The PNP lost the 2000 election, losing the Governor’s seat, the Resident Commissioner, and legislature. This was the first election since its creation, that the PNP suffered a vote reduction. Leo Diaz assumed the PNPs Presidency, but it was short-lived as Pesquera returned to occupy the position.
Turmoil consumed the PNP during the first two years of the 2001-2005 term. The Secretary of Education, under Rossello’s Administration, Victor Fajardo, was charged by federal agencies of apropiating millions of federal funds directed to the Education Department. The former House Speaker, Edison Misla Aldarondo was also charge with corruption, was forced to resign and indicted.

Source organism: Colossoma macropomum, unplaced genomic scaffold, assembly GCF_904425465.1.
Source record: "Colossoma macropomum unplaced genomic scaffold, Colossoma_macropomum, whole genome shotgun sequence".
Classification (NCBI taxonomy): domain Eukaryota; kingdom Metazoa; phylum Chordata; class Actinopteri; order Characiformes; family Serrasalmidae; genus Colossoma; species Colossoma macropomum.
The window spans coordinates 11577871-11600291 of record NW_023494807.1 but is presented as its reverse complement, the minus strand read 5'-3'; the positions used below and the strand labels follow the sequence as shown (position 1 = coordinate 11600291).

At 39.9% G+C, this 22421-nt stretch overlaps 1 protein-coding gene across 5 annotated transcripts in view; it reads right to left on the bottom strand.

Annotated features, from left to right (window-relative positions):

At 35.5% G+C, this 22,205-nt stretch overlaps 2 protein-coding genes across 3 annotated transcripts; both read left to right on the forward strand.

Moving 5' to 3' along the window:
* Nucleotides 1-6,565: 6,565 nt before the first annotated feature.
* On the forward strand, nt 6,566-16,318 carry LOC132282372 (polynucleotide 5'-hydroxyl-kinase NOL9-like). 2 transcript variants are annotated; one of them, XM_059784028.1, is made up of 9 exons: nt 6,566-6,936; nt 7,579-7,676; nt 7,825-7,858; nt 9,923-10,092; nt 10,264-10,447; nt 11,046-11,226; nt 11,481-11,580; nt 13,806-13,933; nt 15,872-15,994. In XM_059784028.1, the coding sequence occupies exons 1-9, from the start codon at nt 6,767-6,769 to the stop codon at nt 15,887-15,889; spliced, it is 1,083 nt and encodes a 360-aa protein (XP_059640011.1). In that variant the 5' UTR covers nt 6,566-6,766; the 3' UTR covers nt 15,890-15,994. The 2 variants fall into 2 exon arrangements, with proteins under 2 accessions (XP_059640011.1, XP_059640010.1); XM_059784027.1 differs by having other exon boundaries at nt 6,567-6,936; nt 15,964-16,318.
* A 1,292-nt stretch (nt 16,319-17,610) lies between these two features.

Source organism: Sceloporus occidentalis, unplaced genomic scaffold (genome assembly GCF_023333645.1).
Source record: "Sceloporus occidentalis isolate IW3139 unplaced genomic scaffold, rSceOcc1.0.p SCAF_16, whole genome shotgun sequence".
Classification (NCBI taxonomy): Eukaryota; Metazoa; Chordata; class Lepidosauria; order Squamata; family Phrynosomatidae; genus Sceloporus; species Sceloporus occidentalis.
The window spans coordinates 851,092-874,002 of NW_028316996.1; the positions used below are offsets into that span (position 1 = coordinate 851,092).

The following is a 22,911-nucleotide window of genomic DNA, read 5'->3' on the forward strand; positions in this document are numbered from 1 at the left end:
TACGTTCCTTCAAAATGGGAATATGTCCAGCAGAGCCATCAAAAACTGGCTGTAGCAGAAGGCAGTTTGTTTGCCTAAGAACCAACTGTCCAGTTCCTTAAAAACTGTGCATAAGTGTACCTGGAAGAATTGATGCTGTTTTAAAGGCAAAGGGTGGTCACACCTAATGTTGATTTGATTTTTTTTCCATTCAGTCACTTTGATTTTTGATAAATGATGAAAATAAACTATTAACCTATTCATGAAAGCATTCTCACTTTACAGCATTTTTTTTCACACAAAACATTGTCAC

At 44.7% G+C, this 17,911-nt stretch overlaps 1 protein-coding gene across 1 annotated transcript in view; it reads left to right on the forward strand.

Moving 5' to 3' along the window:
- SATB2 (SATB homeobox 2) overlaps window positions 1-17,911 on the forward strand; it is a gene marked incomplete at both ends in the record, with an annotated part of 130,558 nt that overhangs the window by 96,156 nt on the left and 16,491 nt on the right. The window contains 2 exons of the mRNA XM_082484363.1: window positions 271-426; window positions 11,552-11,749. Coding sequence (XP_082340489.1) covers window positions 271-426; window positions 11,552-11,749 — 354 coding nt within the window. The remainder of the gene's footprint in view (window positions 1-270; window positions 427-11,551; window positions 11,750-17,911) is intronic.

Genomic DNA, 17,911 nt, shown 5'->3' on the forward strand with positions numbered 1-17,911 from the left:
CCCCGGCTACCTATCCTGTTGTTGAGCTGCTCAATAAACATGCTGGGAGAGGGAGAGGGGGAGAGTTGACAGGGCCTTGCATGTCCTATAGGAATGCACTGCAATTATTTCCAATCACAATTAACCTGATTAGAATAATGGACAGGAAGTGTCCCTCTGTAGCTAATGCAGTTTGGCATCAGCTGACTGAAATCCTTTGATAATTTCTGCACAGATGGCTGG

The PNP became ver radicalized during these years and stage a riot in the Woman’s Proctor’s Office for not putting an American Flag in the building. Pesquera, now House Speaker Jose Aponte…among others were accused and later acquitted of riot charges.